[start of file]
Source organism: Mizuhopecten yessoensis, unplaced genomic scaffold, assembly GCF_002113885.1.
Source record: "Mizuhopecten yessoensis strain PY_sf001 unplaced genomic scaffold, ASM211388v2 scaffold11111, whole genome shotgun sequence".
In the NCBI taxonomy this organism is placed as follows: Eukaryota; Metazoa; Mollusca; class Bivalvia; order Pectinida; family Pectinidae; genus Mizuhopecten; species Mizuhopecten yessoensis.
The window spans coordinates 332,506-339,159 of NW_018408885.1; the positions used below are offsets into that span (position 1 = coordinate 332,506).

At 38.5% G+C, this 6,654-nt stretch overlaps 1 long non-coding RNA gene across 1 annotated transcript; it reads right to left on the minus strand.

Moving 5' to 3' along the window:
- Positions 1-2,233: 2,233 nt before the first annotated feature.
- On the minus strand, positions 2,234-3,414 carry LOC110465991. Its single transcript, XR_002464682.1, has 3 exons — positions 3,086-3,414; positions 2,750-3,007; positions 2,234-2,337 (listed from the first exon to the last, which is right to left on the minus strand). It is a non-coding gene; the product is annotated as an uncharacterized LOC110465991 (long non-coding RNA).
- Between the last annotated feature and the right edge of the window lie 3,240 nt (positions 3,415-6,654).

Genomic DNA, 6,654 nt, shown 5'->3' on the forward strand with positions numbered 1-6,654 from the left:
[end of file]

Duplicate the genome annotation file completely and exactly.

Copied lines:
Source organism: Mizuhopecten yessoensis, unplaced genomic scaffold, assembly GCF_002113885.1.
Source record: "Mizuhopecten yessoensis strain PY_sf001 unplaced genomic scaffold, ASM211388v2 scaffold11111, whole genome shotgun sequence".
In the NCBI taxonomy this organism is placed as follows: Eukaryota; Metazoa; Mollusca; class Bivalvia; order Pectinida; family Pectinidae; genus Mizuhopecten; species Mizuhopecten yessoensis.
The window spans coordinates 332,506-339,159 of NW_018408885.1; the positions used below are offsets into that span (position 1 = coordinate 332,506).

At 38.5% G+C, this 6,654-nt stretch overlaps 1 long non-coding RNA gene across 1 annotated transcript; it reads right to left on the minus strand.

Moving 5' to 3' along the window:
- Positions 1-2,233: 2,233 nt before the first annotated feature.
- On the minus strand, positions 2,234-3,414 carry LOC110465991. Its single transcript, XR_002464682.1, has 3 exons — positions 3,086-3,414; positions 2,750-3,007; positions 2,234-2,337 (listed from the first exon to the last, which is right to left on the minus strand). It is a non-coding gene; the product is annotated as an uncharacterized LOC110465991 (long non-coding RNA).
- Between the last annotated feature and the right edge of the window lie 3,240 nt (positions 3,415-6,654).

Genomic DNA, 6,654 nt, shown 5'->3' on the forward strand with positions numbered 1-6,654 from the left: